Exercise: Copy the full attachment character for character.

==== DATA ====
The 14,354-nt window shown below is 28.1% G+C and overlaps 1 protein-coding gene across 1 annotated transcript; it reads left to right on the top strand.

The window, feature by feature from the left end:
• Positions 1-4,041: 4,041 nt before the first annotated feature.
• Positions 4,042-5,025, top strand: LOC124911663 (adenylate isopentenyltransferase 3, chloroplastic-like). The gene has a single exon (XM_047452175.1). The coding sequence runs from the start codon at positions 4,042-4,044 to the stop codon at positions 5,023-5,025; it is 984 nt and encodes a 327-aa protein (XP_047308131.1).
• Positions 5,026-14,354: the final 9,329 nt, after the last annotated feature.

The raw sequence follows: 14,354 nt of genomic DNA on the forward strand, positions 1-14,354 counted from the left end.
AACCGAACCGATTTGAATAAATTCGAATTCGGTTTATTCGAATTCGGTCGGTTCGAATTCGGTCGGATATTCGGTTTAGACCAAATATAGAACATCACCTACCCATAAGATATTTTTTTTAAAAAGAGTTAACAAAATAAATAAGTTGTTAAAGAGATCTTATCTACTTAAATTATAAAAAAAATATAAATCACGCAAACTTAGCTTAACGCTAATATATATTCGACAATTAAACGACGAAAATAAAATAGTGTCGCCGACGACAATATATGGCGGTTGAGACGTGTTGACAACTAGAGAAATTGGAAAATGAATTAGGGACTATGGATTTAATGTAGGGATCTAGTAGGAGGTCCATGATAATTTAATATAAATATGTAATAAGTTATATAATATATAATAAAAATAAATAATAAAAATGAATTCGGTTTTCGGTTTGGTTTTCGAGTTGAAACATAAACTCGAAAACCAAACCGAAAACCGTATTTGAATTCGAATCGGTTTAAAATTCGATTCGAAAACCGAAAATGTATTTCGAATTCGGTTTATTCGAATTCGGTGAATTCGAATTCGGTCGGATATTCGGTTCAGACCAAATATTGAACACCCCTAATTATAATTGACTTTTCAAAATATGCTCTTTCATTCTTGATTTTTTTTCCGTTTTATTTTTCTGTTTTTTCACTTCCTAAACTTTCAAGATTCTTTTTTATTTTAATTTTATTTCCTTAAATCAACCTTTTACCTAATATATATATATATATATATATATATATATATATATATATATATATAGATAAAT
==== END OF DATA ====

The 14,354-nt window shown below is 28.1% G+C and overlaps 1 protein-coding gene across 1 annotated transcript; it reads left to right on the top strand.

The window, feature by feature from the left end:
• Positions 1-4,041: 4,041 nt before the first annotated feature.
• Positions 4,042-5,025, top strand: LOC124911663 (adenylate isopentenyltransferase 3, chloroplastic-like). The gene has a single exon (XM_047452175.1). The coding sequence runs from the start codon at positions 4,042-4,044 to the stop codon at positions 5,023-5,025; it is 984 nt and encodes a 327-aa protein (XP_047308131.1).
• Positions 5,026-14,354: the final 9,329 nt, after the last annotated feature.

The raw sequence follows: 14,354 nt of genomic DNA on the forward strand, positions 1-14,354 counted from the left end.
AACCGAACCGATTTGAATAAATTCGAATTCGGTTTATTCGAATTCGGTCGGTTCGAATTCGGTCGGATATTCGGTTTAGACCAAATATAGAACATCACCTACCCATAAGATATTTTTTTTAAAAAGAGTTAACAAAATAAATAAGTTGTTAAAGAGATCTTATCTACTTAAATTATAAAAAAAATATAAATCACGCAAACTTAGCTTAACGCTAATATATATTCGACAATTAAACGACGAAAATAAAATAGTGTCGCCGACGACAATATATGGCGGTTGAGACGTGTTGACAACTAGAGAAATTGGAAAATGAATTAGGGACTATGGATTTAATGTAGGGATCTAGTAGGAGGTCCATGATAATTTAATATAAATATGTAATAAGTTATATAATATATAATAAAAATAAATAATAAAAATGAATTCGGTTTTCGGTTTGGTTTTCGAGTTGAAACATAAACTCGAAAACCAAACCGAAAACCGTATTTGAATTCGAATCGGTTTAAAATTCGATTCGAAAACCGAAAATGTATTTCGAATTCGGTTTATTCGAATTCGGTGAATTCGAATTCGGTCGGATATTCGGTTCAGACCAAATATTGAACACCCCTAATTATAATTGACTTTTCAAAATATGCTCTTTCATTCTTGATTTTTTTTCCGTTTTATTTTTCTGTTTTTTCACTTCCTAAACTTTCAAGATTCTTTTTTATTTTAATTTTATTTCCTTAAATCAACCTTTTACCTAATATATATATATATATATATATATATATATATATATATATATATATAGATAAAT